Archive for July 19th, 2013

by Sam Juliano

A regional based horror piece with supernatural underpinnings “The Hungry Glass” is set in a sedate seaside community during a brisk and picturesque New England autumn.  This atmospheric early Thriller pre-dates the celebrated “Pigeons From Hell,” which likewise made striking visual and thematic use of it’s deep south environs.  Based on a story by Thriller stalwart Robert Bloch titled “The Hungry House” the show is a chilling ghost story that plays on one’s aversion to mirrors. Indeed Karloff, in grand Edwardian garb, sporting a stovepipe hat and carrying a lantern urges his audience during his introduction to “make sure that your television casts no reflection!” while gazing into a mirror that showcases the episode’s star players.  Other perceptions revealed during the course of his opening include: “Mirrors never lie,” “Mirrors bring a house to life” and “Every time you look in a mirror, you see death.”

Beginning with a prologue that is equally as effective as ones that began the classic episodes “The Cheaters” and “The Grim Reaper” Laura Bellman fans herself while admiring her reflecting in one of a roomful of mirrors.  A man then raps at the door and is answered with “Leave me alone, can’t you–leave me alone with my mirrors.”  Then the story proper begins when Gil and Marcia Trasker buy the old Bellman house, a brooding but picturesque enclave along the seashore.  After hearing some cryptic warnings from the locals about the Bellman house they are escorted to their new home by the realtor Adam Talmadge and his wife Liz.  Gil inquires about the absence of mirrors in the house and Adam informs him that some previous residents were killed by shattered glass.  The deaths were given more sinister interpretations by the superstitious townspeople. (more…)

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by Allan Fish

(USA 1948 94m) not on DVD

I hate to be mauled

p  S.Sylvan Simon  d  S.Sylvan Simon  w  Roy Huggins  ph  Charles Lawton Jnr  ed  Al Clark  m  George Duning  art  Stephen Goosson, Leslie Thomas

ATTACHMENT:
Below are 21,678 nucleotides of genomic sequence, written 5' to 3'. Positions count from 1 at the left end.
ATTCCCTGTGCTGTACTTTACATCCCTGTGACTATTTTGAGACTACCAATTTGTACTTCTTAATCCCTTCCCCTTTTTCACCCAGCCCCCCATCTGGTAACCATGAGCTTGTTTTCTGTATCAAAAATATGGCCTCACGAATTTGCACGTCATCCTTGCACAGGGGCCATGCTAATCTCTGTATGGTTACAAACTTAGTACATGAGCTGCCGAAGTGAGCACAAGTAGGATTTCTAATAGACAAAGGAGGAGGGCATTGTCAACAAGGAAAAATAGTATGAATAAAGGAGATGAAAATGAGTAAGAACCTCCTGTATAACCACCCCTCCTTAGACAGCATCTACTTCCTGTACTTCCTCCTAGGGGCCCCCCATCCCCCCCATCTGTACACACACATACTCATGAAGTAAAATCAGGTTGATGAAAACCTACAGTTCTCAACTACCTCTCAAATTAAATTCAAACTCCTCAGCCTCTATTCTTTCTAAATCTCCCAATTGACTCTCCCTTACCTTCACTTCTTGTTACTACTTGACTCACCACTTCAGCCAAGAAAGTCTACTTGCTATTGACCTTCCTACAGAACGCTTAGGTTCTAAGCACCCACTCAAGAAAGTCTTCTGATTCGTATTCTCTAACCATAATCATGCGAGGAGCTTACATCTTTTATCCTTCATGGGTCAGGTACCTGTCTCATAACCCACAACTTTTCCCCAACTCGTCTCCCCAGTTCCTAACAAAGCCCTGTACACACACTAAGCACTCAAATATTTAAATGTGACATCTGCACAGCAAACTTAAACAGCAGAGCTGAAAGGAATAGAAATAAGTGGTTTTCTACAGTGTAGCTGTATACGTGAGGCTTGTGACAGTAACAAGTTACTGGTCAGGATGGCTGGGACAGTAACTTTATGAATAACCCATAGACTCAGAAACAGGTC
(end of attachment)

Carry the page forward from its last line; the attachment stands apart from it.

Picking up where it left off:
Franchot Tone (Stuart Bailey), Janet Blair (Norma Shannon/Gretchen Breeger), Janis Carter (Mrs Caprillo/Jane Breeger/Janie Joy), Adele Jergens (Boots Nestor), Glenda Farrell (Hazel Bixby), Steve Geray (Keller), Eduardo Ciannelli (Caprillo), John Ireland (Reno), Lynn Merrick (Mrs Johnston), Tom Powers (Johnston), Raymond Burr (Herb), Robert Barrat (Lt.Quint), Donald Curtis (Martin), Roseanne Murray (Miss Phipps), Sid Tomack (Buster Buffin), Martha Montgomery (Angel),

As I write I Love Trouble isn’t available on DVD.  The only way to see it is by dodgy off-air recordings.  My copy flickers, has jumping frames, other frames and even seconds where it cuts to black and a soundtrack which goes out of synch.  It’s truly in a desperate state.  All of which may be a surprise when one considers how so many of the third generation public domain noirs have been lovingly restored to DVD – think Decoy, Born to Kill – but quite a few others that are yet to be so.  There are a host of cult noirs that one could have included in this selection; de Toth’s Pitfall (Dick Powell and a never better Lizabeth Scott), Shane’s Fear in the Night (actually on DVD but unrestored), Lewis’ The Undercover Man (Glenn Ford does Eliot Ness in all but name), Lubin’s Impact (with the imperious bitch Helen Walker), Wiles’ The Gangster (with Barry Sullivan), and Too Late for Tears (with Scott, Dan Duryea and Arthur Kennedy).  All are solid examples of the B noir tradition.  Yet I leave all at the gates, because I really do love Trouble(more…)

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